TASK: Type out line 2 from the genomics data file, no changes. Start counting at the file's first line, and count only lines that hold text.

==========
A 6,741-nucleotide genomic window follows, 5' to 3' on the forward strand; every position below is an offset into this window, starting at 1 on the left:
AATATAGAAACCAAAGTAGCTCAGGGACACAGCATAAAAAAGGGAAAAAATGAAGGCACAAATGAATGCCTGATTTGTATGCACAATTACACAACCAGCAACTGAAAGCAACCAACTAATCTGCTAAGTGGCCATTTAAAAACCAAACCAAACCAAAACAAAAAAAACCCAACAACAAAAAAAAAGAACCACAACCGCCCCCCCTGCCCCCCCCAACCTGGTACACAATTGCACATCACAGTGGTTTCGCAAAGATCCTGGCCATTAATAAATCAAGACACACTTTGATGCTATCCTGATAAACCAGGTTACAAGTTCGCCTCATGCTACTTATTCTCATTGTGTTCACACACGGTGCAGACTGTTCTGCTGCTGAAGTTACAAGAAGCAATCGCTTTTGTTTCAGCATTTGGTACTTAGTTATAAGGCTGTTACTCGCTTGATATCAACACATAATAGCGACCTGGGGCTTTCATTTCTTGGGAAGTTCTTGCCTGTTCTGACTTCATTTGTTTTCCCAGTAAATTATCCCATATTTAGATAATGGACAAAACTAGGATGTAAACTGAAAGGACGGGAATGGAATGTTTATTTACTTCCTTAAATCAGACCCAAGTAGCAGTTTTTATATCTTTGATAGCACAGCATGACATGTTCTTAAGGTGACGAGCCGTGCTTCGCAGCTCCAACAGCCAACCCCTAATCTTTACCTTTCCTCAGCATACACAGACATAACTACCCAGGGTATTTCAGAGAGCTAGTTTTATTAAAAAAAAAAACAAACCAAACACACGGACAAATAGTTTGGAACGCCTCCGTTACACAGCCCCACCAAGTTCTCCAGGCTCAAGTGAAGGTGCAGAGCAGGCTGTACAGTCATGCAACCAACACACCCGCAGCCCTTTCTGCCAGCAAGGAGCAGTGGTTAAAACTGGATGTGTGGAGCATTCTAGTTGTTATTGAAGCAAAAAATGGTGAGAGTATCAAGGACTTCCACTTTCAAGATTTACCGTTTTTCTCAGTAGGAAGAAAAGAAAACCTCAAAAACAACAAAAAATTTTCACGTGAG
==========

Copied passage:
AATATAGAAACCAAAGTAGCTCAGGGACACAGCATAAAAAAGGGAAAAAATGAAGGCACAAATGAATGCCTGATTTGTATGCACAATTACACAACCAGCAACTGAAAGCAACCAACTAATCTGCTAAGTGGCCATTTAAAAACCAAACCAAACCAAAACAAAAAAAACCCAACAACAAAAAAAAAGAACCACAACCGCCCCCCCTGCCCCCCCCAACCTGGTACACAATTGCACATCACAGTGGTTTCGCAAAGATCCTGGCCATTAATAAATCAAGACACACTTTGATGCTATCCTGATAAACCAGGTTACAAGTTCGCCTCATGCTACTTATTCTCATTGTGTTCACACACGGTGCAGACTGTTCTGCTGCTGAAGTTACAAGAAGCAATCGCTTTTGTTTCAGCATTTGGTACTTAGTTATAAGGCTGTTACTCGCTTGATATCAACACATAATAGCGACCTGGGGCTTTCATTTCTTGGGAAGTTCTTGCCTGTTCTGACTTCATTTGTTTTCCCAGTAAATTATCCCATATTTAGATAATGGACAAAACTAGGATGTAAACTGAAAGGACGGGAATGGAATGTTTATTTACTTCCTTAAATCAGACCCAAGTAGCAGTTTTTATATCTTTGATAGCACAGCATGACATGTTCTTAAGGTGACGAGCCGTGCTTCGCAGCTCCAACAGCCAACCCCTAATCTTTACCTTTCCTCAGCATACACAGACATAACTACCCAGGGTATTTCAGAGAGCTAGTTTTATTAAAAAAAAAAACAAACCAAACACACGGACAAATAGTTTGGAACGCCTCCGTTACACAGCCCCACCAAGTTCTCCAGGCTCAAGTGAAGGTGCAGAGCAGGCTGTACAGTCATGCAACCAACACACCCGCAGCCCTTTCTGCCAGCAAGGAGCAGTGGTTAAAACTGGATGTGTGGAGCATTCTAGTTGTTATTGAAGCAAAAAATGGTGAGAGTATCAAGGACTTCCACTTTCAAGATTTACCGTTTTTCTCAGTAGGAAGAAAAGAAAACCTCAAAAACAACAAAAAATTTTCACGTGAG